Thursday, June 14, 2018

Three From Stephanie Richards (plus a live encounter)

By Lee Rice Epstein

I already had the album Fullmoon high on my list of anticipated releases, so when trumpeter Stephanie Richards announced the brief live tour for the album’s release would pass through LA, I was thrilled. I also had a chance to catch up with the album proper, as well as Richards’s two other new releases, Trio Music, with Vinny Golia and Bert Turetzky, and Thaw by Resonant Bodies, a duo with Andrew Drury.

Stephanie Richards - Fullmoon (Relative Pitch, 2018) *****


Fullmoon is remarkable, full stop. It’s a daring release for Richards to put out as her proper debut, and kudos to Relative Pitch for supporting her. Relative Pitch has done a remarkable job showcasing albums by women, most recently solo and duo albums from Catherine Sikora, Susan Alcorn, Ingrid Laubrock, Birgit Ulher, Jessica Pavone, and Magda Mayas. And their support of Richards once again shows how valuable a label they are, especially when it comes to free improvisation and experimentation. Over the course of half an hour, Richards, together with Dino J.A. Deane (maybe best known for his work with Lawrence “Butch Morris), charts a wide, deep sonicscape that invites you to plunge straight in. The album is divided into phases of the moon, “New,” “Half,” and “Full” parts 1 and 2. Separating each phase are tracks highlighting Richards’s interactions with a single percussion instrument: “Snare,” “Piano,” “Gong” parts 1 and 2, and “Timpani.” Throughout, Deane samples, processes, loops, and transforms Richards live, the two performing what sounds, initially, like an elaborate dance. But what really struck me was learning the album itself was 2 years in the making. Although recorded in a single day, Richards spent two years re-editing the album in the studio with her husband, Andrew Munsey, who co-produced and engineered the album. Knowing this, when you go back into Fullmoon, you can really hear how intricate and deliberate the entire album is, how purposefully the compositions move from one moment to the next. Look for it to reappear at year’s end.




Stephanie Richards, Bert Turetzky, and Vinny Golia - Trio Music (pfMENTUM, 2018) ****


This grouping, with the greats Vinny Golia and bassist Bert Turetzky, emphasizes the players’ fleetness and facility with a chamber-like setting. The album is a collection of improvisations, some nicely stretched out beyond the 5-minute mark. Golia and Turetzky have a rich history performing and recording together, and Richards folds into place easily. After the brief introductory statement “Solana,” Turetzky kicks off the lengthy “Proprioception,” a term that relates to the movement or position of a body in space. There’s a remarkable adaptive quality to each player’s approach that’s on display throughout the album. As the title of the finale, “The Duo That Became a Trio,” suggests, there’s hopefully more where this came from.

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Resonant Bodies - Thaw (Different Track, 2018) ****


Richards has steadily established herself as one of the most engaging experimentalists, so a duo with Andrew Drury, equally adventurous and engaging, seems like a natural fit. Collaborating on a series of improvisations, constantly upend listeners’ expectations of how and when sounds will appear. For example, “Drangaj√∂kull” presents Richards playing long, somewhat percussive tones, as Drury complements her with equally brassy percussive notes. This sonorous tension is sustained throughout the album, broken up periodically by Drury’s dramatic cracks and rolls on either timpani or floor tom, as on “Snow Dome” and “Athabasca.” The seismic effects weren’t lost on the performers, who named the tracks after glaciers, having decided the “timbres suggested thawing glaciers to us—groaning, cracking, splitting, of large masses of ancient ice under extreme pressure, moving and melting.” The title, however, adds an additional elegiac layer, and the finale, “RETREAT,” sounds more like a plea than a coda.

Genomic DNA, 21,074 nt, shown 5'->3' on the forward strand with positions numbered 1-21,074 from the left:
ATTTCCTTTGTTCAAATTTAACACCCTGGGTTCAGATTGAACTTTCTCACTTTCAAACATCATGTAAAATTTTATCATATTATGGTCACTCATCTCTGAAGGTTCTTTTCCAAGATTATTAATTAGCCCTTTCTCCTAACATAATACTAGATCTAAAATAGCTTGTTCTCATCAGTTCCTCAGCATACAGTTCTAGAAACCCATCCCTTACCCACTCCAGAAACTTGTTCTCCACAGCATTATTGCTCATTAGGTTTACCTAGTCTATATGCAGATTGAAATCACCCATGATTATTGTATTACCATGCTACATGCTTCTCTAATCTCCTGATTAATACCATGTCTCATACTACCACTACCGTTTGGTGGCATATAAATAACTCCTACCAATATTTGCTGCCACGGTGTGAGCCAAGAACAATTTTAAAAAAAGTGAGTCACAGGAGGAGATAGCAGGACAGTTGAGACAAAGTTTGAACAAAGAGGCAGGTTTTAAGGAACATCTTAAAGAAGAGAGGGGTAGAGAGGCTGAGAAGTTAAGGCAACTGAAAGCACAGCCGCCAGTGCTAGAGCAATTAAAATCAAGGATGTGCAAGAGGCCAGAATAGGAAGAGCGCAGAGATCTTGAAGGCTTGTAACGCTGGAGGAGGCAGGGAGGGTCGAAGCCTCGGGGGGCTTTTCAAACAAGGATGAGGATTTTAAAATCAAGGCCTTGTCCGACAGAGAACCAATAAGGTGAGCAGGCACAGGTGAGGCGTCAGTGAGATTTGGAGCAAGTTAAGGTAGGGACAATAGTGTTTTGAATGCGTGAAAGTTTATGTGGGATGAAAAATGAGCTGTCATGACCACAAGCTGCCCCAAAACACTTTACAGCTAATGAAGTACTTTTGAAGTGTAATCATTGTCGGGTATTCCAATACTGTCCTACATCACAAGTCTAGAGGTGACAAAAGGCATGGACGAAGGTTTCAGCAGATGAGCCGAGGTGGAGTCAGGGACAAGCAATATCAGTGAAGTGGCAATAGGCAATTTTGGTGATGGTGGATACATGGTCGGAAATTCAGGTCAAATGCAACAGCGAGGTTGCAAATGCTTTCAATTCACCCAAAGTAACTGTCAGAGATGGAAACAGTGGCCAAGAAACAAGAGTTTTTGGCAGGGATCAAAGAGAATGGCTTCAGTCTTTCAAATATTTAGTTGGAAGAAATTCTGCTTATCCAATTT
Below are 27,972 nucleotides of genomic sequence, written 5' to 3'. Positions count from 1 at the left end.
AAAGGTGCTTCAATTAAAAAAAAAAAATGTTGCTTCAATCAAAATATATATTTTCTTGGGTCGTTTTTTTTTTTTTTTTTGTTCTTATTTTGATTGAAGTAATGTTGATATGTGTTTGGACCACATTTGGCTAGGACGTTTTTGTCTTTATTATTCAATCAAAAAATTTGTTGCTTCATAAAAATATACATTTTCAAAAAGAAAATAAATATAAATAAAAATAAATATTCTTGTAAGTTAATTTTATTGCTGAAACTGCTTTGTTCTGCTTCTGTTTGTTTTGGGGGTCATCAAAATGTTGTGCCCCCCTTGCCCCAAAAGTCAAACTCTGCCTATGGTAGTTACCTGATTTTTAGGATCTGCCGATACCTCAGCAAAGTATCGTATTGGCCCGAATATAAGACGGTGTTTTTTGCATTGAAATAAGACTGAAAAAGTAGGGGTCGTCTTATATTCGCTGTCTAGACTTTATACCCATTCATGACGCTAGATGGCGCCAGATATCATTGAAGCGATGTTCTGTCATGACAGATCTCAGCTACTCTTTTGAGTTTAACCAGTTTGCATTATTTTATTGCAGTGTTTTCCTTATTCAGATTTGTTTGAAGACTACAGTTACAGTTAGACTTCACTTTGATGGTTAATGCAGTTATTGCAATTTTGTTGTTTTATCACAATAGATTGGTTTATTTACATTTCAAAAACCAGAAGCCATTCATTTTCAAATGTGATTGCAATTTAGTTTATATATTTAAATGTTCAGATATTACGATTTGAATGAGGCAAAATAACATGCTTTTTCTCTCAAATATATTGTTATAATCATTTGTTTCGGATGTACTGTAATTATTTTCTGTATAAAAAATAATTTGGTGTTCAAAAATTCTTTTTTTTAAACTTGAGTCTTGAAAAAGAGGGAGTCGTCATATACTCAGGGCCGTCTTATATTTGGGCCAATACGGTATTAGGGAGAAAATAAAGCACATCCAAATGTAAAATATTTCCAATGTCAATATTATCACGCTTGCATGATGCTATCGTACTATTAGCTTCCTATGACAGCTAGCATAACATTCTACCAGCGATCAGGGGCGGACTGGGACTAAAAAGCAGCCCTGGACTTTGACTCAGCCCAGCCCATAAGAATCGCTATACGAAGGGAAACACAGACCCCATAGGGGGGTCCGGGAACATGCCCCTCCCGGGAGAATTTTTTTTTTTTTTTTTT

Fullmoon album release tour, ArtShare LA, May 21, 2018

Before I pressed play on the album proper, I went to see Richards live on her brief album-release tour. The theater space at ArtShare LA sat about 10–15 of us, and Richards was joined onstage by Dino J.A. Deane, probably best known for his work with Lawrence “Butch” Morris. With Deane set up at a table stage right, the rest of the stage was open for Richards to move from center-stage microphone to playing directly into a snare drum, timpani, or piano, as she switched periodically between trumpet and flugelhorn, and rotated through a series of mutes. Her physical movements reflected both her wide-ranging experiments with sound and space, as well as giving us a visual representation of the track titles from Fullmoon—minus “Gong,” as there wasn’t one in the space. The performance, augmented by Cossa’s excellent visuals, lasted over an hour, and even more firmly established Richards in my mind as one of the leading trumpet players and improvisors. Deane’s in-the-moment sampling and processing of Richards made for some incredibly clever exchanges, and Richards left the stage area a couple of times to give him additional room to improvise. Richards has a way of universally expressing something that feels deeply personal and unique, even while the performance itself (say, a trumpet played against the strings of a piano) may appear radical and oblique.

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